Power Pic RGB with voltage control



Power Pic RGB with voltage control is a circuit that generates many colors using a RGB LED and those colors can be changed using two independent voltages, supplied by some external device, in order to select the color (Hue) and its intensity (Value)!

The idea originally came from Artur Grycuk who wanted to interface his Theremin Music Controller with RGB Leds. The controller has two output voltages, one for volume and another for pitch, ranging from 0 to 4 and 0 to 5 volts respectively.



Unlike the previous Power Pic RGB with infrared remote control and Power Pic RGB project, this one is designed to be a development version, without any PCB.

Here's the concept diagram:

The microcontroller in this circuit is similar to the one used in the other Pic RGB projects. The software is compiled only for a PIC 12F675 because this model includes an ADC but may be easily changed to another pic12F*, as long as it has an ADC and a free timer to generate the PWM. 



The schematic is also very similar to the others, except that it now contains two pins configured as analog inputs.

At the left side is the 5V power supply. The pic 12F675 microcontroller is in the middle and the LED driver at the right. This driver consists of three mosfets that will drive the LED. Click on the image to enlarge it.


As stated on all other Pic Rgb circuits, each mosfet can drive a maximum 600mA through its drain but according to Prolight each LED (red, green and blue) can only sustain 300mA, which makes this mosfet perfect for the job.

Summing the 3 LEDs (red, green and blue) currents we get a maximum of 900mA not counting the current consumed by the PIC, which should be some 3 or 4 mA. The 7805 in the power supply is able to supply 1A of current with a proper Heat sink.

The two analog input pins will receive a voltage from 0 to 5 volts. When driving the Hue pin from 0V to 5V the pic will select colors rotating counter-clockwise on the color spectrum.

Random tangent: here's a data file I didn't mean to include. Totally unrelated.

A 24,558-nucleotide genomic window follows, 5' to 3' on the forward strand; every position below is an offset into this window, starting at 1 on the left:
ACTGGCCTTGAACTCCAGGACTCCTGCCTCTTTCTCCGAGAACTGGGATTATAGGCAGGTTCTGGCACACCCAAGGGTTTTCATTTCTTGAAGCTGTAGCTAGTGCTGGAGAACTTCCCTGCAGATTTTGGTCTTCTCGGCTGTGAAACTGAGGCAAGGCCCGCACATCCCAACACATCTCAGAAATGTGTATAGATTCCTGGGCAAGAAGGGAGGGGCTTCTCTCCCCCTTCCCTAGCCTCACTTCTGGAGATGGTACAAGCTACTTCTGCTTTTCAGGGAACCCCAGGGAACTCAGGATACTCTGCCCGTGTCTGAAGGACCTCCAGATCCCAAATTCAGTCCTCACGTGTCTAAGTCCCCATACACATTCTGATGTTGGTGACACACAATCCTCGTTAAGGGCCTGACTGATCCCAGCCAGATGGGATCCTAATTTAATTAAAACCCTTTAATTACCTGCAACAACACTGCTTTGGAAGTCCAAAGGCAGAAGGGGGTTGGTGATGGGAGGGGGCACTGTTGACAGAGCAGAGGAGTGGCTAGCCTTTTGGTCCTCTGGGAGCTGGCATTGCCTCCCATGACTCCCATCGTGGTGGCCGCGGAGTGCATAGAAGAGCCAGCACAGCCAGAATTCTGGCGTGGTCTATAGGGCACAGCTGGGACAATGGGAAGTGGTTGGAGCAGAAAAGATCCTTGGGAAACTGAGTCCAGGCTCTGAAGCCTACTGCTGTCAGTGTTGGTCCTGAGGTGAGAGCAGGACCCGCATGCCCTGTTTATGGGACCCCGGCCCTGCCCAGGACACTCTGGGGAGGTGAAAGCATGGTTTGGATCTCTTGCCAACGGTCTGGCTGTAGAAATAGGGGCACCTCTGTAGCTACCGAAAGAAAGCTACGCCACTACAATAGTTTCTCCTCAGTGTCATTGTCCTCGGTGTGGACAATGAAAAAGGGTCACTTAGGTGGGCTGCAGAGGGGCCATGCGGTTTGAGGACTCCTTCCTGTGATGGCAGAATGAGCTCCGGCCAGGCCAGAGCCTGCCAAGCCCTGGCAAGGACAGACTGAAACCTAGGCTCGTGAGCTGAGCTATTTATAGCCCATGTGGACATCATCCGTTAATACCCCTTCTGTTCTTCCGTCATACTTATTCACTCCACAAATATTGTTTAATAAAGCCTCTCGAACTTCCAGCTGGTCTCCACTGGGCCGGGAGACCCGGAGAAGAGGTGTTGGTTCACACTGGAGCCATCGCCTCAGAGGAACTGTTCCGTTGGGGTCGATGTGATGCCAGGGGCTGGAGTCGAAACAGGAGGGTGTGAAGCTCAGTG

Driving the Value pin from 0V to 5V will change the intensity of the color from pitch black to full intensity.



List of Components

Amount Part Description
1 D1 1N4001 Rectifier diode or similar
1 C1 2200uF/25V capacitor
2 C3,C5 100nF capacitor
1 IC2 7805 regulator
1 IC1 PIC 12F675
3 Q1,Q2,Q3 BS170 mosfet
2 VIN0, VIN1 Molex 2 pin male 90 degrees PCB connector
2 VIN0 cap,
VIN1 cap

Molex 2 pin female cap

1 R1, R2 22 Ohm 1/4W resistor
2 R3 5.6 Ohm /1W resistor
1 J1 Molex 4 pin male 90 degrees PCB connector
1 J1 cap Molex 4 pin female
1 J2 Power connector for PCB
4 - wires to connect the molex to the LED
1 LED Prolight 3W RGB LED with common anode
1 - Heat sink for the LED or some aluminum piece large enough to remove the heat
1 - TO-220 Heat sink for the 7805 regulator
1 - AC/DC power supply capable of delivering 1A
("wall wart" or similar)
2 - M3 bolts, nuts and some washers
1 R4 4K7



I didn't produce any PCB because this is a development project and was tested in a white circuit board.

If you wish to create a PCB and don't know which software to use, I recommend Eagle from CadSoft, because it is very easy to learn and there are lots of information and component templates available online.



The software is written in C and consists of a triple PWM modulator, a 0..5V two channel ADC and a HSV to RGB converter.

The color is selected by applying a voltage from 0V to 5V on the Hue pin. Applying 0V should produce red, 1.7V should produce green and 3.4V should produce blue. Colors are obtained rotating counter-clockwise in the top circle of the image.

The Value pin controls the intensity of the light. For maximum brightness it should always be at 5V. Inferior voltages will produce less light.

The PWM modulator is designed as device driver and is fully interrupt driven. This way the main loop of the program is dedicated to do the remaining task of sampling the two analog inputs.


The firmware for pic12F675 is available for download below.


Final considerations

The LED and the 7805 regulator both require heat sinks otherwise degradation will be accelerated and their lives reduced.

These images were captured from a Power Pic RGB with infrared remote control circuit. This project produces the same colors, except that they are selected with a voltage signal and not an infrared remote controller.


Inside the globe



Files available for download:

The firmware includes source code.


  1. Pic RGB
  2. Power Pic RGB
  3. Power Pic RGB with infrared remote control
  4. HSL and HSV definitions by Wikipedia
  5. Adventures in HSV Space, July 2001, Darrin Cardani (local copy)


Published on Tuesday 2010/07/27, last modified on Sunday 2013/04/28